If you’ve got a soldering iron, there’s a good chance that you’re going to use it for a desoldering task at one time or another.
A “solder sucker,” or desoldering pump, is basically a hand-powered vacuum, designed to rapidly draw in small amounts of molten solder. A cheap one will do for once-in-a-while desoldering, but for more frequent use, you’ll want something better.
I had some soldering and desoldering work to do today, and out came my Engineer Inc SS-02 solder sucker. I have tried a couple of desoldering tools over the years, and this is one of the nicest ones out there.
What’s unique about the Engineer Solder Sucker desoldering tool is that it has silicone tubing as a tip, instead of the usual hard plastic nozzle. It also comes with an extra length of clear tubing to cut replacement tips from, and you can buy more if or when need more.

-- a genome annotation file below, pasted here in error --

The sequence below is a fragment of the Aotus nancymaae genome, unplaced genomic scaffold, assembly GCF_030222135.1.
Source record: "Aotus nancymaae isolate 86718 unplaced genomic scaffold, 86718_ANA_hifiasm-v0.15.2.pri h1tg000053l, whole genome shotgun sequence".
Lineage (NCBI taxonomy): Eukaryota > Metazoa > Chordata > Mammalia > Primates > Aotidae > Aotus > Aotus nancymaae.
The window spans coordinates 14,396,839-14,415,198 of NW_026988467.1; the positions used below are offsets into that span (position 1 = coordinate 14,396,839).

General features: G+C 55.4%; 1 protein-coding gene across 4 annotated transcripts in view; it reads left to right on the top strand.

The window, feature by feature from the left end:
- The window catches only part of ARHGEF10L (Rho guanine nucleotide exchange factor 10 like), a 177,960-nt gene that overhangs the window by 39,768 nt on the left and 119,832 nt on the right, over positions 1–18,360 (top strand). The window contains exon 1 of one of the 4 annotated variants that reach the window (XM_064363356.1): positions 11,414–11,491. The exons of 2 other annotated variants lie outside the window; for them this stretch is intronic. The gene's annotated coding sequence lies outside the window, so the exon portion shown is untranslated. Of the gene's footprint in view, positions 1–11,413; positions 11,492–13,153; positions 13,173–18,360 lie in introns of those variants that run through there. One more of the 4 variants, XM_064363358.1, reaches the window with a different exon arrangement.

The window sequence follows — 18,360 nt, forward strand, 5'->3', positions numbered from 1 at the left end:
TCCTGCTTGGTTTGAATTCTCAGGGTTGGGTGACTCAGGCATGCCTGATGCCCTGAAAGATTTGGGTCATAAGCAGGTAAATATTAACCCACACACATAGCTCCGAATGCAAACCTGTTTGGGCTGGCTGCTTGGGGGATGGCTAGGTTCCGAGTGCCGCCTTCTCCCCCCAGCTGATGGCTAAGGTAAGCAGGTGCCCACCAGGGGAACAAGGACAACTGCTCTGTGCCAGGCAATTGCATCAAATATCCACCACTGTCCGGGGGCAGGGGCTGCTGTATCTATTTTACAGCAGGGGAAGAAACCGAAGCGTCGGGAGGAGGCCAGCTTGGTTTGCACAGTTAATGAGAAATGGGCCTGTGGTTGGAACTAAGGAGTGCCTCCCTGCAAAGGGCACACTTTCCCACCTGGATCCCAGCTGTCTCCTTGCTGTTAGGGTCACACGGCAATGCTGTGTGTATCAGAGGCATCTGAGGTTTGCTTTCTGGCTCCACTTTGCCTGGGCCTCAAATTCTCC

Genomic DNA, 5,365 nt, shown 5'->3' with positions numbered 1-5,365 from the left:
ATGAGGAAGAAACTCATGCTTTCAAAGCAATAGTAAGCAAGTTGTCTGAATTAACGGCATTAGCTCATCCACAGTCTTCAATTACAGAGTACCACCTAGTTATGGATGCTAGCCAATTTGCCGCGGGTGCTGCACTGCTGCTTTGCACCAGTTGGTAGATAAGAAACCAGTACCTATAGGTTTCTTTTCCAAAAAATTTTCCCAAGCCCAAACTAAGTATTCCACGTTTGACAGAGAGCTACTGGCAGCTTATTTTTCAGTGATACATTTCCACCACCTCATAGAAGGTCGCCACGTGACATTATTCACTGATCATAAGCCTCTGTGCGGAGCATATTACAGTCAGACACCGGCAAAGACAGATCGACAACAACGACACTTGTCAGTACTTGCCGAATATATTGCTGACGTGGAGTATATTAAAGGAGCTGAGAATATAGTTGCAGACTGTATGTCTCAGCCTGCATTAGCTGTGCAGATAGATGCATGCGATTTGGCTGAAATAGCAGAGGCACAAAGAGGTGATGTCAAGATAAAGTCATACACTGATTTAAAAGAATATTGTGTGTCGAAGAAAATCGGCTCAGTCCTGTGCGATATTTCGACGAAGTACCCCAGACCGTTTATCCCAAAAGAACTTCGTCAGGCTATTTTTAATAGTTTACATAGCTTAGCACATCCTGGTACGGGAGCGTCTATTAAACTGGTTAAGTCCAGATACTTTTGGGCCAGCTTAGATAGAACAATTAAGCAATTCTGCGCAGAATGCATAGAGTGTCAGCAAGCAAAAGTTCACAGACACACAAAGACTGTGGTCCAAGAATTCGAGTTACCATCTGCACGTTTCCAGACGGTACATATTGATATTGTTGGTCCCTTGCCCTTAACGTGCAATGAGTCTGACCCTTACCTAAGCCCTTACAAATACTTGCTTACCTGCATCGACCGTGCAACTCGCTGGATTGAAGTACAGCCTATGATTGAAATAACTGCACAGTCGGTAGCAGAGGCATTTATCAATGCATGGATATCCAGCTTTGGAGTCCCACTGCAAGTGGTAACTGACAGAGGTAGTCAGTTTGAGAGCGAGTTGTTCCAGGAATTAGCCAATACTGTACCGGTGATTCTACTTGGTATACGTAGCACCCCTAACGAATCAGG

It’s small – around 6″ long, and easy to use.
To operate the Engineer Solder Sucker, you press down on the red plunger until it locks. Apply heat to the solder you wish to remove, and once it’s molten, position the Solder Sucker tip over the solder and press the side release button for quick suction.
The flexible tip helps to create a tighter seal over the solder, compared to hard plastic tips or nozzles. It does a really good job, although there are still times when a desoldering braid can help with final clean-up. And, although the Solder Sucker has a self-cleaning shaft, there are times when I need to pull the tip and clear out a small clog.
The SS-02 is made in Japan.
I bought mine back in 2013, and it’s still going great, although I don’t desolder all that often.
Buy Now(via Adafruit)
Buy Now(via Amazon)
See Also(Other desoldering pumps via Amazon)
If you’re looking for something different, I also like the Edsyn USA-made Soldapult ($24 via Amazon).
Engineer… Is there anything they DON’T make better than others?
EDC Scissors: among Stuart’s Favourites.
Screw Pliers: Made us ALL Giddy at their design.